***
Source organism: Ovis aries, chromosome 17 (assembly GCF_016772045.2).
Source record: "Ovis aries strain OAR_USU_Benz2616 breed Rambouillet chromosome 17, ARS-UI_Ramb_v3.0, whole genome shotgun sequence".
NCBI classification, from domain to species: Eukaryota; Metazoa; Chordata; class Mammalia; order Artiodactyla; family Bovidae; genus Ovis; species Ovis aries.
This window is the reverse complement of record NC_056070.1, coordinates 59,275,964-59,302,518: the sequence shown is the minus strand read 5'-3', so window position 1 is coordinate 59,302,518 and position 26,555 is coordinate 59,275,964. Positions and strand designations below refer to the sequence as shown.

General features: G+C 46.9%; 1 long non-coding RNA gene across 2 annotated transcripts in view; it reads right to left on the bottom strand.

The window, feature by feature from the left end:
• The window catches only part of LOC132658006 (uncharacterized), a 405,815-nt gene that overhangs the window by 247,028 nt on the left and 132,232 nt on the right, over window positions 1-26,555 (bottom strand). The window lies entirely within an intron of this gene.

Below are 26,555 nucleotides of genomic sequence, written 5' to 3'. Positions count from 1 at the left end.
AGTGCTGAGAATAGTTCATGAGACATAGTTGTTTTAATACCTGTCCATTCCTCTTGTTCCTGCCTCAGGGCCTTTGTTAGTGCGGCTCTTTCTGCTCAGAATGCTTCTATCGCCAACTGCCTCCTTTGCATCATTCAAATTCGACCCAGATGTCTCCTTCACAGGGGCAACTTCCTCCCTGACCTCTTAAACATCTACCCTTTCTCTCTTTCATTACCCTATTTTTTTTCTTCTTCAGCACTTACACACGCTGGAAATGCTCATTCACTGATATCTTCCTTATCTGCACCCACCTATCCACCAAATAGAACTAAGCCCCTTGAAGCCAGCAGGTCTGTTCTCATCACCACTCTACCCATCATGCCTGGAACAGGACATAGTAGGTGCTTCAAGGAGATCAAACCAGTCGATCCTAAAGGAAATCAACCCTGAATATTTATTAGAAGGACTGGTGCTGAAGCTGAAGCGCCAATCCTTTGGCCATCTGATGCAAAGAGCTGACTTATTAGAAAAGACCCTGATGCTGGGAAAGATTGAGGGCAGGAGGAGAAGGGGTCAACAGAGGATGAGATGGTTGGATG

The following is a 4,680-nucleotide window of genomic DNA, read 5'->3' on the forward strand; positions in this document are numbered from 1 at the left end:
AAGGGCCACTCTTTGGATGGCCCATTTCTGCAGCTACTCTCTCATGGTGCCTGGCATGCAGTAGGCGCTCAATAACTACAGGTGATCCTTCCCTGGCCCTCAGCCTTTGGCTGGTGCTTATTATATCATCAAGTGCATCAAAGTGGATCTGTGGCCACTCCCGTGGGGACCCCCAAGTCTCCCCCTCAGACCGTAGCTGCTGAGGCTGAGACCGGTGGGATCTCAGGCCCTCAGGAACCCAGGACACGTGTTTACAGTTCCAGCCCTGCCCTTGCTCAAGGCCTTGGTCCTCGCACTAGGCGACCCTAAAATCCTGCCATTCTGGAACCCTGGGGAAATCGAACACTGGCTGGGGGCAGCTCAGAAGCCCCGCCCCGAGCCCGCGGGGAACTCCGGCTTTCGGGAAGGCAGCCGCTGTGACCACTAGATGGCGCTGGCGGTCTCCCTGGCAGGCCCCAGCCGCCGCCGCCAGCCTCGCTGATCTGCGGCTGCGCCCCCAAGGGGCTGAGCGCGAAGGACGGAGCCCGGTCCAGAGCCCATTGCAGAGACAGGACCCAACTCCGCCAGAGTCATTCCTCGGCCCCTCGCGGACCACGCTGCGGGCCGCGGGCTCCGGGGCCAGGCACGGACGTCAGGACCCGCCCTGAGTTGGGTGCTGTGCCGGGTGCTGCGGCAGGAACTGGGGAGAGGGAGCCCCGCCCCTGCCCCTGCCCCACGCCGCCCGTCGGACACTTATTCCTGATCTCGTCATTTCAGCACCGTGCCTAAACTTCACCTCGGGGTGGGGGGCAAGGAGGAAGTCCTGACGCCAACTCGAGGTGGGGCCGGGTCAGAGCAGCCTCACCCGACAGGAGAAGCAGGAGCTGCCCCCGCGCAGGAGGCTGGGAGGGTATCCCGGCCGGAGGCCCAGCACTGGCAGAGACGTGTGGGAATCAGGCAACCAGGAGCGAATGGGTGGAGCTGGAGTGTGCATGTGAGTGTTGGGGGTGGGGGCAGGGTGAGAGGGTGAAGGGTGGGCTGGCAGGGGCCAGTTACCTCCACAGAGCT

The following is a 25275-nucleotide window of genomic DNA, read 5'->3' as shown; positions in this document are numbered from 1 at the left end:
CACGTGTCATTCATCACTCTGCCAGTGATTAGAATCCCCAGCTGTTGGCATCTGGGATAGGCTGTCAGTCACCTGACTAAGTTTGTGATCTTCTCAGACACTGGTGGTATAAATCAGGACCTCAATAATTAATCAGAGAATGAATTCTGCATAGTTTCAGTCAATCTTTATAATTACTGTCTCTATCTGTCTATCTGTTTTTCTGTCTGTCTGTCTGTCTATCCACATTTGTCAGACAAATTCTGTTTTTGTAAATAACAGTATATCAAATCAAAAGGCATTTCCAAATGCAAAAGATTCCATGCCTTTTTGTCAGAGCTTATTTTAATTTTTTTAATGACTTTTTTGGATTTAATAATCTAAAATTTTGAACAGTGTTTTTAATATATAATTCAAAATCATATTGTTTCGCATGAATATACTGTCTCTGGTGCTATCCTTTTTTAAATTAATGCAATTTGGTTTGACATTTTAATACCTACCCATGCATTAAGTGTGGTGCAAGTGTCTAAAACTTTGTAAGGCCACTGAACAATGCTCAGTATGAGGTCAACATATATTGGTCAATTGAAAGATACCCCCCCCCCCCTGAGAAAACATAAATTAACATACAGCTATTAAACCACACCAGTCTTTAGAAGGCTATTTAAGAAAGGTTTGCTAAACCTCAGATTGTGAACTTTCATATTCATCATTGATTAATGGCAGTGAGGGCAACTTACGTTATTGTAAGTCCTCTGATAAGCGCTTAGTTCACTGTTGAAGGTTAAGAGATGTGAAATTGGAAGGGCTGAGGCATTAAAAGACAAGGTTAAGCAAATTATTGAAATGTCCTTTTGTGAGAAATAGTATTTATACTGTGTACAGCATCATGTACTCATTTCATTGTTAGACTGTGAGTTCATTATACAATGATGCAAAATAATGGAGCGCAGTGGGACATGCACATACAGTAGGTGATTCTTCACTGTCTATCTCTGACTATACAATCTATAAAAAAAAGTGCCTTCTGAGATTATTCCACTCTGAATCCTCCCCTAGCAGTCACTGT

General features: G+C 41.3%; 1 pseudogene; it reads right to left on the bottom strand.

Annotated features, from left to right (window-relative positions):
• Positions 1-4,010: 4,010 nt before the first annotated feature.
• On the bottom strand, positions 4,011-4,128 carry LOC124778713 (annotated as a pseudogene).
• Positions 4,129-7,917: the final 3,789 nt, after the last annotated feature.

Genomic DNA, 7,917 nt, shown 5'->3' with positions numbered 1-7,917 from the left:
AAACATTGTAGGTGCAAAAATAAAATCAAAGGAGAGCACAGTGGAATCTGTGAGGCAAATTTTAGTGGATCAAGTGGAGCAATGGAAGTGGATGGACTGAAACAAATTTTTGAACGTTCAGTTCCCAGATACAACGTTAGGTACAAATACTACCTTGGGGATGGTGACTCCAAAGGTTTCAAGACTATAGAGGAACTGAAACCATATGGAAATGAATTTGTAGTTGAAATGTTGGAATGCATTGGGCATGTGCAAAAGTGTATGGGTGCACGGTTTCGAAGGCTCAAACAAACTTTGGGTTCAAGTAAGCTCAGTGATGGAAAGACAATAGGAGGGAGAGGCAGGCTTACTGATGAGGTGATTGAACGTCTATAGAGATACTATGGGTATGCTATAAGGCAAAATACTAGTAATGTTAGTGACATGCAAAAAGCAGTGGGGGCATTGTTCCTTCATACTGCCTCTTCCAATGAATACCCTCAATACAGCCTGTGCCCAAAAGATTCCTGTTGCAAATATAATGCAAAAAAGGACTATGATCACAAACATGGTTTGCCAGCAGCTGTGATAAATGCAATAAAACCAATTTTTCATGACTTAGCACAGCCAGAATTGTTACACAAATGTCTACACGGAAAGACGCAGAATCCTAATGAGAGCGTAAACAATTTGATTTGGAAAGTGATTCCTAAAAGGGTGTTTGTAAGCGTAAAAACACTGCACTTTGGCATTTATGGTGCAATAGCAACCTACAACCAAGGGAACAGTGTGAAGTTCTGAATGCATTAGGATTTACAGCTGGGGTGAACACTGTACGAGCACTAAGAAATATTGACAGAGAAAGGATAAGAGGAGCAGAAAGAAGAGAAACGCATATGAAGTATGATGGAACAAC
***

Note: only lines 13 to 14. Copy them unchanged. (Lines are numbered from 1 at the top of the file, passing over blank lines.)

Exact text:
CACGTGTCATTCATCACTCTGCCAGTGATTAGAATCCCCAGCTGTTGGCATCTGGGATAGGCTGTCAGTCACCTGACTAAGTTTGTGATCTTCTCAGACACTGGTGGTATAAATCAGGACCTCAATAATTAATCAGAGAATGAATTCTGCATAGTTTCAGTCAATCTTTATAATTACTGTCTCTATCTGTCTATCTGTTTTTCTGTCTGTCTGTCTGTCTATCCACATTTGTCAGACAAATTCTGTTTTTGTAAATAACAGTATATCAAATCAAAAGGCATTTCCAAATGCAAAAGATTCCATGCCTTTTTGTCAGAGCTTATTTTAATTTTTTTAATGACTTTTTTGGATTTAATAATCTAAAATTTTGAACAGTGTTTTTAATATATAATTCAAAATCATATTGTTTCGCATGAATATACTGTCTCTGGTGCTATCCTTTTTTAAATTAATGCAATTTGGTTTGACATTTTAATACCTACCCATGCATTAAGTGTGGTGCAAGTGTCTAAAACTTTGTAAGGCCACTGAACAATGCTCAGTATGAGGTCAACATATATTGGTCAATTGAAAGATACCCCCCCCCCCCTGAGAAAACATAAATTAACATACAGCTATTAAACCACACCAGTCTTTAGAAGGCTATTTAAGAAAGGTTTGCTAAACCTCAGATTGTGAACTTTCATATTCATCATTGATTAATGGCAGTGAGGGCAACTTACGTTATTGTAAGTCCTCTGATAAGCGCTTAGTTCACTGTTGAAGGTTAAGAGATGTGAAATTGGAAGGGCTGAGGCATTAAAAGACAAGGTTAAGCAAATTATTGAAATGTCCTTTTGTGAGAAATAGTATTTATACTGTGTACAGCATCATGTACTCATTTCATTGTTAGACTGTGAGTTCATTATACAATGATGCAAAATAATGGAGCGCAGTGGGACATGCACATACAGTAGGTGATTCTTCACTGTCTATCTCTGACTATACAATCTATAAAAAAAAGTGCCTTCTGAGATTATTCCACTCTGAATCCTCCCCTAGCAGTCACTGT

General features: G+C 41.3%; 1 pseudogene; it reads right to left on the bottom strand.